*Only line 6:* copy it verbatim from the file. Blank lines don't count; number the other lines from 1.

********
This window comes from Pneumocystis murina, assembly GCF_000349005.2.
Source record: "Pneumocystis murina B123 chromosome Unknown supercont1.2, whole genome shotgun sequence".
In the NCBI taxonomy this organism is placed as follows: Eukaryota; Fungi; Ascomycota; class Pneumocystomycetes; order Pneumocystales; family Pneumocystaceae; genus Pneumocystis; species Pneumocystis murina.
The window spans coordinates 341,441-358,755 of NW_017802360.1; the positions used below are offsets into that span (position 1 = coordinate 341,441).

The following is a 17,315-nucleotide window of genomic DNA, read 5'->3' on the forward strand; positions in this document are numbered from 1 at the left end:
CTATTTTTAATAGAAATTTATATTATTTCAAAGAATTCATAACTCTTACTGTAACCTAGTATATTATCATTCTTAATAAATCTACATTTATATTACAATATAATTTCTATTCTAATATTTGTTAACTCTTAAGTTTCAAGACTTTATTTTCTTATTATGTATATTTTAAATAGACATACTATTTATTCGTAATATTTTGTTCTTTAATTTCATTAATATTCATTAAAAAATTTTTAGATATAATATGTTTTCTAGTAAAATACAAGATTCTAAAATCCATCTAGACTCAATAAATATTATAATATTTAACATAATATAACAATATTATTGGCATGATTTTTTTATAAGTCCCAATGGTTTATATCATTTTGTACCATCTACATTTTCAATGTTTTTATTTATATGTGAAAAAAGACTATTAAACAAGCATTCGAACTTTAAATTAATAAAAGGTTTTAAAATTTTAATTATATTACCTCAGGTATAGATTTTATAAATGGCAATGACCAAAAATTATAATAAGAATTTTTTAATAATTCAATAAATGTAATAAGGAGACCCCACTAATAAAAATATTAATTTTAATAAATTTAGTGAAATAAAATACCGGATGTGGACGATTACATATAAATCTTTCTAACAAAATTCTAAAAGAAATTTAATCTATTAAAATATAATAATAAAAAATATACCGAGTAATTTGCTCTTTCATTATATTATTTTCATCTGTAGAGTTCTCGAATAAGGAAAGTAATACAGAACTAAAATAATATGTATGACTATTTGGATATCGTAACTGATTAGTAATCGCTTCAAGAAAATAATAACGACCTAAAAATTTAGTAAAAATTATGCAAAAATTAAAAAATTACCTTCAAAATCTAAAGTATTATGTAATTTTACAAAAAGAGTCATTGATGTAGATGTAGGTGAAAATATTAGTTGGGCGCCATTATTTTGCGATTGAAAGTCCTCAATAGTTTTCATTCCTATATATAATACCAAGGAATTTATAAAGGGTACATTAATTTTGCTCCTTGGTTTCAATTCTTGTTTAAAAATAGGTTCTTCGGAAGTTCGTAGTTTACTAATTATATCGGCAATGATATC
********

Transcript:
CTATTTTTAATAGAAATTTATATTATTTCAAAGAATTCATAACTCTTACTGTAACCTAGTATATTATCATTCTTAATAAATCTACATTTATATTACAATATAATTTCTATTCTAATATTTGTTAACTCTTAAGTTTCAAGACTTTATTTTCTTATTATGTATATTTTAAATAGACATACTATTTATTCGTAATATTTTGTTCTTTAATTTCATTAATATTCATTAAAAAATTTTTAGATATAATATGTTTTCTAGTAAAATACAAGATTCTAAAATCCATCTAGACTCAATAAATATTATAATATTTAACATAATATAACAATATTATTGGCATGATTTTTTTATAAGTCCCAATGGTTTATATCATTTTGTACCATCTACATTTTCAATGTTTTTATTTATATGTGAAAAAAGACTATTAAACAAGCATTCGAACTTTAAATTAATAAAAGGTTTTAAAATTTTAATTATATTACCTCAGGTATAGATTTTATAAATGGCAATGACCAAAAATTATAATAAGAATTTTTTAATAATTCAATAAATGTAATAAGGAGACCCCACTAATAAAAATATTAATTTTAATAAATTTAGTGAAATAAAATACCGGATGTGGACGATTACATATAAATCTTTCTAACAAAATTCTAAAAGAAATTTAATCTATTAAAATATAATAATAAAAAATATACCGAGTAATTTGCTCTTTCATTATATTATTTTCATCTGTAGAGTTCTCGAATAAGGAAAGTAATACAGAACTAAAATAATATGTATGACTATTTGGATATCGTAACTGATTAGTAATCGCTTCAAGAAAATAATAACGACCTAAAAATTTAGTAAAAATTATGCAAAAATTAAAAAATTACCTTCAAAATCTAAAGTATTATGTAATTTTACAAAAAGAGTCATTGATGTAGATGTAGGTGAAAATATTAGTTGGGCGCCATTATTTTGCGATTGAAAGTCCTCAATAGTTTTCATTCCTATATATAATACCAAGGAATTTATAAAGGGTACATTAATTTTGCTCCTTGGTTTCAATTCTTGTTTAAAAATAGGTTCTTCGGAAGTTCGTAGTTTACTAATTATATCGGCAATGATATC